The governor of West Virginia and the president of the Liberty University came together on Tuesday and urged conservative counties and cities in Virginia to leave that state and join its western neighbor.
“If you’re not truly happy where you are, we stand with open arms to take you from Virginia or anywhere you may be,” Gov. Jim Justice said.
“I think it makes sense,” Liberty University President Jerry Falwell Jr. added later. “I would vote for it.”
In a 30-minute press conference on the issue, the pair cited the recent Democratic wave that swept state government in Virginia, leaving the Republican Party out of power in the governor’s mansion and both legislative chambers for the first time in nearly three decades. The Democrats have pushed a gun reform package that’s led to calls in some counties to resist efforts to enforce new gun laws, and to a tense pro-gun rally last week that left the state on edge.
“Sounds like it’s an election year in West Virginia,” Virginia Gov. Ralph Northam’s press secretary Alena Yarmosky told TPM, asked about the Falwell-Justice proposal.
Flanked by gyrating robotic arms at BlueRidge Community and Technical College in Martinsburg, West Virginia, the pair called for local governments in the Virginia to pursue petition drives, get non-binding resolutions on the ballot, and extract their communities from Old Dominion to join the Mountain State — but only after approval from the Virginia General Assembly, an uncertain proposition to say the least.
Kentucky and West Virginia were both once part of Virginia, Falwell noted; Kentucky split in 1792 and West Virginia in 1863. He urged Virginians “to make history in our time by pushing back against tyranny in Washington and in Richmond.”
“I hope history will also record, one day, how Virginia divided once again in our decade — because the interests of those in Richmond were so divergent from those of us to the west, just as they were for Kentucky and West Virginia,” Falwell said.
The press conference revealed some confusion about the law. Falwell admitted he was not aware of whether the U.S. Congress would have to approve the re-drawing of state lines he proposed.
“We don’t know that yet. Last time it split, we weren’t part of the United States, we were part of the Confederate States of America,” he said.
And Justice, who treated the press conference as a long infomercial for his state, said at one point that the offer to join West Virginia “extends to Maryland, it extends to California, it extends to anywhere and everywhere!”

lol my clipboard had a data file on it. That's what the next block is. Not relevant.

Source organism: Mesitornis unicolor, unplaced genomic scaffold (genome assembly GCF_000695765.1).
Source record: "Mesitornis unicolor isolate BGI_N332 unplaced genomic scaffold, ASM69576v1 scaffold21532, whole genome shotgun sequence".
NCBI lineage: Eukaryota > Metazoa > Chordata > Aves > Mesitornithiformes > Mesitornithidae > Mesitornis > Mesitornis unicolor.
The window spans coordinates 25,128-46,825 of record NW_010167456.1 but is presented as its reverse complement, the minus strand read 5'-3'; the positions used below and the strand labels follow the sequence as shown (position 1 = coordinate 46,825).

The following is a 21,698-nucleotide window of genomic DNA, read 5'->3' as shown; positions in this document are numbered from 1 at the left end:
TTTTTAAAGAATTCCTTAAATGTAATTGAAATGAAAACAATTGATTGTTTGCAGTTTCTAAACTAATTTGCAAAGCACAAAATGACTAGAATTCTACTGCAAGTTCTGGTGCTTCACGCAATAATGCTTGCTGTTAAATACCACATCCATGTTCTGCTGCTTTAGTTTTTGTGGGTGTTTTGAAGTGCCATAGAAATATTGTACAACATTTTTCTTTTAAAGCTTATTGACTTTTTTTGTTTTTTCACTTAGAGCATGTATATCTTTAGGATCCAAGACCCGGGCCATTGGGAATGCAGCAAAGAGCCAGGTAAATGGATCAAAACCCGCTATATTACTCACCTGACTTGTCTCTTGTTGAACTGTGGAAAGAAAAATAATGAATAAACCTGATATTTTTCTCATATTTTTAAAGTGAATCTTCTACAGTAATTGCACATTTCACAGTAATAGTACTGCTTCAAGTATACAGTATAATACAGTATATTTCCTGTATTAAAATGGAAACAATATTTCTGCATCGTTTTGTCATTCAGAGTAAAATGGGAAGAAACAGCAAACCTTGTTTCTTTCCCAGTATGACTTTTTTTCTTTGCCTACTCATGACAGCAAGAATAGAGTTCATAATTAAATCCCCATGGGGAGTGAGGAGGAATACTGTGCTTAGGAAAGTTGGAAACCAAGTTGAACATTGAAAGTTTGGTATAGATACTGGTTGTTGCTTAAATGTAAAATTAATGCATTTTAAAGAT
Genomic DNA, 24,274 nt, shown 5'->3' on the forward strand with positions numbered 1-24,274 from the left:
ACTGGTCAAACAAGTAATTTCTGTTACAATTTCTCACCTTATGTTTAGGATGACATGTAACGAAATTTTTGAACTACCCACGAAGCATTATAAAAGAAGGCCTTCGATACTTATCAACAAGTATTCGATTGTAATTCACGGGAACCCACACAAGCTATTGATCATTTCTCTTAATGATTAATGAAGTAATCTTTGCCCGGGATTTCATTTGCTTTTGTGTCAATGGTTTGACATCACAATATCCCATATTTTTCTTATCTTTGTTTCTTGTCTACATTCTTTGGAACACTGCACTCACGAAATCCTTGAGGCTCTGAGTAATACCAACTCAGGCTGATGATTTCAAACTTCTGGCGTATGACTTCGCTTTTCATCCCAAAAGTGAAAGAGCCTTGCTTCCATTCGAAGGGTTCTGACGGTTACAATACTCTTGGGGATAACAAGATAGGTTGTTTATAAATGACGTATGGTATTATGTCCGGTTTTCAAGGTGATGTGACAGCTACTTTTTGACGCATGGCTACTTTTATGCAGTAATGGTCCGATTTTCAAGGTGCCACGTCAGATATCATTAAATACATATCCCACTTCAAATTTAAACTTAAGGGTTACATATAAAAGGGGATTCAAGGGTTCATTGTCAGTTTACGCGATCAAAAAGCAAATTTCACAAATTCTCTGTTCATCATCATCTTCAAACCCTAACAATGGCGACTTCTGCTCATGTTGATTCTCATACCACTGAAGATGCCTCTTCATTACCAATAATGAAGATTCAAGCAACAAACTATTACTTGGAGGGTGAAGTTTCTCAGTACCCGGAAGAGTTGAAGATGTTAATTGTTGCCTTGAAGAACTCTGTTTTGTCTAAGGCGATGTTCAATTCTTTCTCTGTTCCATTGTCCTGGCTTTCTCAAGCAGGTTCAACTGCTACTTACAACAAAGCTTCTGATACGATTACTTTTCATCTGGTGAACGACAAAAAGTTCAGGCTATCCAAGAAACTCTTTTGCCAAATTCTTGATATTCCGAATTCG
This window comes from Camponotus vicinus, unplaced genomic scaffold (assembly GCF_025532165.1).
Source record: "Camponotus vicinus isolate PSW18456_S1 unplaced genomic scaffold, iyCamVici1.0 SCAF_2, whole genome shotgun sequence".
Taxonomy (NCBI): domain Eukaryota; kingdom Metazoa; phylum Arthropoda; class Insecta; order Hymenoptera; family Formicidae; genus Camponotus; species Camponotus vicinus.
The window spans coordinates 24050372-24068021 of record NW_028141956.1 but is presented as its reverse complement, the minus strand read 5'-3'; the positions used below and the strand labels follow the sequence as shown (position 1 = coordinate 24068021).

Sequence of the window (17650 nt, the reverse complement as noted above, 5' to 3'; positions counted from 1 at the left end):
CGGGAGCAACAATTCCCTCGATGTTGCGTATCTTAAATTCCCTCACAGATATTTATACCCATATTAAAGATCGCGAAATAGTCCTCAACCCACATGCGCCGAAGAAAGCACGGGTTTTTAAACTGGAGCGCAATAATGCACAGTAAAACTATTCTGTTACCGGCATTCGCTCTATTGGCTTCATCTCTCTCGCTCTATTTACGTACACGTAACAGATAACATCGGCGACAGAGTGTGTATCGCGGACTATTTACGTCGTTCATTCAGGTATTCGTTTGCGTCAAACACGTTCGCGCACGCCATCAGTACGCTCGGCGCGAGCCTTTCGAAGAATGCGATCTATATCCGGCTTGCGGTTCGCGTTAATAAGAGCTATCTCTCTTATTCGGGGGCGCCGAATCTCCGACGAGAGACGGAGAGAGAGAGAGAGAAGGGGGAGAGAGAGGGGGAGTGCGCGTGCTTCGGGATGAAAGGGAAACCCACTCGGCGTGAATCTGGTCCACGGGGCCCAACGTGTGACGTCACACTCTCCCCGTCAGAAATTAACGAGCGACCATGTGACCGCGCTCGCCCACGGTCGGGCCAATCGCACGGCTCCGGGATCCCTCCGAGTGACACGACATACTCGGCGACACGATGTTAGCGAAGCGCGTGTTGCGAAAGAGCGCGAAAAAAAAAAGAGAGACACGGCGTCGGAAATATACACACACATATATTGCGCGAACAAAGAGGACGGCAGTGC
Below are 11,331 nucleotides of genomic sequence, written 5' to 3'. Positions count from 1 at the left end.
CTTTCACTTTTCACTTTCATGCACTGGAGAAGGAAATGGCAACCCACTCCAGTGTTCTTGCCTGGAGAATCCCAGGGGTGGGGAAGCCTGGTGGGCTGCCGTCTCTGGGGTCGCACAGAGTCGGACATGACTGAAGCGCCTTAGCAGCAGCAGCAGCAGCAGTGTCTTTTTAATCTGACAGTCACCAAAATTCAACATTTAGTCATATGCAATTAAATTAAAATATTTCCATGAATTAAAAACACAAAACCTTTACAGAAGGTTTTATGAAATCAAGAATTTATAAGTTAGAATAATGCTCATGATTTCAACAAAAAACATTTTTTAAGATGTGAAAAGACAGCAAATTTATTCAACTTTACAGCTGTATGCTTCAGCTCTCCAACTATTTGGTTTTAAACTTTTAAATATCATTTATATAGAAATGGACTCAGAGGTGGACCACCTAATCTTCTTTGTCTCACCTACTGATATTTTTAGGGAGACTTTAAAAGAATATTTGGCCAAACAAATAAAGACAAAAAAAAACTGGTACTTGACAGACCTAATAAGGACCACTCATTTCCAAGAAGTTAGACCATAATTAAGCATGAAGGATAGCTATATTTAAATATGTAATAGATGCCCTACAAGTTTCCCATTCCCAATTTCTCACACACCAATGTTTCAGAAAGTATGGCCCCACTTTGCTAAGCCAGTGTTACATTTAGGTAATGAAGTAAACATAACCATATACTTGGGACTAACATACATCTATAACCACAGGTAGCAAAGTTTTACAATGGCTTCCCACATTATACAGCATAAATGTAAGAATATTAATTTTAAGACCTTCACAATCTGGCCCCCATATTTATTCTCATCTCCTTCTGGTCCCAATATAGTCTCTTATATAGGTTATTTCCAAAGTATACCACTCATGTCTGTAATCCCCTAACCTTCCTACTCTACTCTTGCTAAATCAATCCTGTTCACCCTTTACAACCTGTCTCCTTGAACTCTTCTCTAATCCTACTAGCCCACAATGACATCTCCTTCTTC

Falwell did some quick clean-up work.
“On Maryland — it is true, Virginia and West Virginia are the only states that have had this historic relationship and this historic fluid border,” he said. “So it might be tougher with other states, I don’t know.”
Still, even Falwell’s endorsement of redrawing the two states’ boundaries seemed somewhat rushed.
After all, it was just two weeks ago that several delegates in the West Virginia House introduced a resolution “for the admission of certain counties and independent cities of the Commonwealth of Virginia to be admitted to the State of West Virginia.” The state’s Senate heard a similar resolution. Falwell said he’d only “recently” learned about the West Virginia resolution from his son, Trey.
And just last Thursday, Liberty University came out against a Northam budget proposal that would block online students from receiving the Virginia Tuition Assistance Grant, a state-funded check for enrollees at private institutions that came out to $3,400 per undergraduate per year last year, and could rise to $4,000 this year.
“Two thousand of those students [affected by the proposal] are Liberty University online students,” Falwell n0ted Tuesday, comparing the proposal to the gun legislation and other liberal efforts in Virginia. (Yarmosky told TPM the program is intended to offset the “brick and mortar costs associated with attending college.”)
The press conference, Falwell said Tuesday, was “all put together on a tight timespan” after nightly phone calls between himself and the governor “for at least a week.”
Watch the press conference below: